“We’re not close,” Webster said, when asked if the team is where he thought it would be after 50 games. “We’ve given up too many games against teams that we should’ve won. We should be, honestly, seven, eight games over .500. We let those teams walk out of here, and even on the road, walk out with wins that we should’ve taken home and you can’t pride yourself on that. We’ve got a lot of work to do.”

The Wizards could sit back and ponder the many reasons why they have been nothing more than an average team this season. But aside from a rough schedule to start the season and their recent struggles at home against inferior competition from the East, the numbers actually support their current lot as an “okay” team.

They have scored 4,964 points while surrendering 4,969. They have grabbed 2,137 rebounds while allowing 2,137. They have shot below 44 percent from the field 24 times, going 6-18 in those games. They have held 24 opponents below 100 points, going 18-6 in those games.

“I think this team is better than okay and we haven’t played to our full potential, I don’t think, individually. We just got to keep working to get better every day,” Ariza said. “These last 32 games are going to be a learning process. Hopefully, we win more than what we lose and we’ll be able to get into the playoffs, and in the playoffs anything can happen.”

Washington is 13-13 at home and 12-12 on the road, with a back-to-back set coming up in Memphis and Houston before the players and coaches go their separate ways for a few days. The Wizards have gone 5-3 in their past eight games against Western Conference teams.

“So far so good,” Beal said. “We know we wish we could have had at least 10 more wins, but at the end of the day, we really cannot complain where we are at. We are in a solid position playoff-wise, but we still have a lot of moves to make.”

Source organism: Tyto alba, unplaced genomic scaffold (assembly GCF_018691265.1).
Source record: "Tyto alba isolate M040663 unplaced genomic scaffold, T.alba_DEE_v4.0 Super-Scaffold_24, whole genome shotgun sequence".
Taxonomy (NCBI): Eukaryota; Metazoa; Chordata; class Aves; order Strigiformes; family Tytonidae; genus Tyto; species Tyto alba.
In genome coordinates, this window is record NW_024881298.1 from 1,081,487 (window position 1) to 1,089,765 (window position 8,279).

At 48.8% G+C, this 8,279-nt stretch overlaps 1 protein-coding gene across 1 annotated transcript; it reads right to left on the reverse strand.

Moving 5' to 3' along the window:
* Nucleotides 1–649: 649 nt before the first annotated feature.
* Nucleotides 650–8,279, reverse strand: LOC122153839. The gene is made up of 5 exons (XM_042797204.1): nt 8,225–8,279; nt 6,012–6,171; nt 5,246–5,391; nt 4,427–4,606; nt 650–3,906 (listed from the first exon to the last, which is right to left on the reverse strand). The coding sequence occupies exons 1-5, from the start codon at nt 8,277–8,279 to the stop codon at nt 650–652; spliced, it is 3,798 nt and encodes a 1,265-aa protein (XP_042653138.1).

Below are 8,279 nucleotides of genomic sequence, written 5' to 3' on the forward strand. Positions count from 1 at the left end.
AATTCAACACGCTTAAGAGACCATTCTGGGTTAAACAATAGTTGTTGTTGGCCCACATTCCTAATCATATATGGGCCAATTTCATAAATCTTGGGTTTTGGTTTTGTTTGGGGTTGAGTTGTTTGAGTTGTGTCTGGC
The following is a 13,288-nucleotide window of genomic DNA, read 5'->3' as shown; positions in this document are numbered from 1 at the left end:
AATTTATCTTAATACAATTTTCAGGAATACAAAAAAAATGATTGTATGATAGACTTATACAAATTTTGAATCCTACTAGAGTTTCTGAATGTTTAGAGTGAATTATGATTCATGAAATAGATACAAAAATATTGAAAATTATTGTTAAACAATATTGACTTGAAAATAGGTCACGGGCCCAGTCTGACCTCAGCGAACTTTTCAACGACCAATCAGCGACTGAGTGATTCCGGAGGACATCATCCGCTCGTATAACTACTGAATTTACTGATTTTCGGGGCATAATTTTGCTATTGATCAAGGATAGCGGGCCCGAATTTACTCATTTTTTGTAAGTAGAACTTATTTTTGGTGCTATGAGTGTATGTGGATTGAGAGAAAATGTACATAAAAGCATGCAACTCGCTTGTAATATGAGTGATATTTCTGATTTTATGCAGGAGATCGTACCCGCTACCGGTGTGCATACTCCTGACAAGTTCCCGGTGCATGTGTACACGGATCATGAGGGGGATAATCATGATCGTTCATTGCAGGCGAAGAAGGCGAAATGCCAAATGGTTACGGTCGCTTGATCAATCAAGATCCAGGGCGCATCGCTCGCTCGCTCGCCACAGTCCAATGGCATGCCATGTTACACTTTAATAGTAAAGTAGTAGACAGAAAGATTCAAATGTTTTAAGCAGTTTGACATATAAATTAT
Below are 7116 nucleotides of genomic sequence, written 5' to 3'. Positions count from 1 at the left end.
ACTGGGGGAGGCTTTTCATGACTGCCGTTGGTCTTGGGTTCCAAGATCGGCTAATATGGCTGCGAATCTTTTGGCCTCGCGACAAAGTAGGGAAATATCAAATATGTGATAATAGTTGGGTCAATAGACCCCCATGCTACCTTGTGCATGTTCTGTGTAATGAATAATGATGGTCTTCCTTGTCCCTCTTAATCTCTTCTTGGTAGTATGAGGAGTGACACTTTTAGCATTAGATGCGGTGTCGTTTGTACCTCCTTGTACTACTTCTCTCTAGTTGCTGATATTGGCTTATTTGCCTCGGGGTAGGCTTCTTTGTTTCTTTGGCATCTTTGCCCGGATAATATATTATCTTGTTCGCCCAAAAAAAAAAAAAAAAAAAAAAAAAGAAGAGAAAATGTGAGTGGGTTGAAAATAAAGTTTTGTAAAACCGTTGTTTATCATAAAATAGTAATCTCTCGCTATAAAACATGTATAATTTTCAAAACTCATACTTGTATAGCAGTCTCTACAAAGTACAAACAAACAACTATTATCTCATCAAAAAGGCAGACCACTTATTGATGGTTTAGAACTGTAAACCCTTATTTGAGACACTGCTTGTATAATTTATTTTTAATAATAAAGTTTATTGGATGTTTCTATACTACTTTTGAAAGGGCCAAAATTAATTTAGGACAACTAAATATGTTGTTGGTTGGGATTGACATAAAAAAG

If not for residence in a weaker-than-usual East, the Wizards might be a little more flustered by their inability to go on a run of more than three consecutive wins, something they have done three times this season.

“You’re seeing different teams going back and forth and it’s like a three- or two-game spread at what spot you can be in,” Wall said. “The main thing with us is trying to get on a streak, finish these last two games before the break and try to get over .500, then come back with a vengeance and try to get on a streak.

“It’s simple with us. We already know,” Wall added. “We can only play one way as a team and that’s move the ball offensively, different guys leading us with double-figure shots, and somebody leading us in scoring any given night. And playing team defense. When we play team defense, we’re a tough team and we’re a good team.”

The Wizards have trotted out their desired lineup of Wall, Beal, Nene, Gortat and Ariza just 18 times, with the team winning 10 of those games. A team that isn’t accustomed to winning is bound to stumble a few times before experiencing a breakthrough. But Wittman also feels that the players have to refuse to succumb to complacency.

“That’s how I want them to believe,” Wittman said. “A coach is never satisfied. If we were 50-2, or whatever, I would still say, ‘Those two, we shouldn’t have lost.’ ”

Michael Lee is the national basketball writer for The Washington Post.